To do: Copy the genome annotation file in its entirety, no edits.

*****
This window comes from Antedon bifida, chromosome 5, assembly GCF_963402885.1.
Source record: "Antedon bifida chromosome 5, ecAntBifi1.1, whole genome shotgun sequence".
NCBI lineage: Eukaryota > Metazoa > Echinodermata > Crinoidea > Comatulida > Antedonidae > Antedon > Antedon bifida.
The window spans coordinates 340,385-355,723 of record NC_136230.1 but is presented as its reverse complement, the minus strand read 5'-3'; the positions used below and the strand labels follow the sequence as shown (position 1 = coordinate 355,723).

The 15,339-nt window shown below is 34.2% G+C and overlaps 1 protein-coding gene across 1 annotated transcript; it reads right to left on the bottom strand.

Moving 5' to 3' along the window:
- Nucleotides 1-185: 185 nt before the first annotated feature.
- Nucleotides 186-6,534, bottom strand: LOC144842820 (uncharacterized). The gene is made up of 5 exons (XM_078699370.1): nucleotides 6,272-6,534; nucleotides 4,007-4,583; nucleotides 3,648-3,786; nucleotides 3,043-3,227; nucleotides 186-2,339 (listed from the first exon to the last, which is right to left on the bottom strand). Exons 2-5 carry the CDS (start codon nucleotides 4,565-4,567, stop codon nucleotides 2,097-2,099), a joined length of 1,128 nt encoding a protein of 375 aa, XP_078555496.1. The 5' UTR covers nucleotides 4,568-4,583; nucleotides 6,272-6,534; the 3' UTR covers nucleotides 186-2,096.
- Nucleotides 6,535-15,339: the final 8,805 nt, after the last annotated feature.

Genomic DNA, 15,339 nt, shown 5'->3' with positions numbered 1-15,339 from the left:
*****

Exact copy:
This window comes from Antedon bifida, chromosome 5, assembly GCF_963402885.1.
Source record: "Antedon bifida chromosome 5, ecAntBifi1.1, whole genome shotgun sequence".
NCBI lineage: Eukaryota > Metazoa > Echinodermata > Crinoidea > Comatulida > Antedonidae > Antedon > Antedon bifida.
The window spans coordinates 340,385-355,723 of record NC_136230.1 but is presented as its reverse complement, the minus strand read 5'-3'; the positions used below and the strand labels follow the sequence as shown (position 1 = coordinate 355,723).

The 15,339-nt window shown below is 34.2% G+C and overlaps 1 protein-coding gene across 1 annotated transcript; it reads right to left on the bottom strand.

Moving 5' to 3' along the window:
- Nucleotides 1-185: 185 nt before the first annotated feature.
- Nucleotides 186-6,534, bottom strand: LOC144842820 (uncharacterized). The gene is made up of 5 exons (XM_078699370.1): nucleotides 6,272-6,534; nucleotides 4,007-4,583; nucleotides 3,648-3,786; nucleotides 3,043-3,227; nucleotides 186-2,339 (listed from the first exon to the last, which is right to left on the bottom strand). Exons 2-5 carry the CDS (start codon nucleotides 4,565-4,567, stop codon nucleotides 2,097-2,099), a joined length of 1,128 nt encoding a protein of 375 aa, XP_078555496.1. The 5' UTR covers nucleotides 4,568-4,583; nucleotides 6,272-6,534; the 3' UTR covers nucleotides 186-2,096.
- Nucleotides 6,535-15,339: the final 8,805 nt, after the last annotated feature.

Genomic DNA, 15,339 nt, shown 5'->3' with positions numbered 1-15,339 from the left: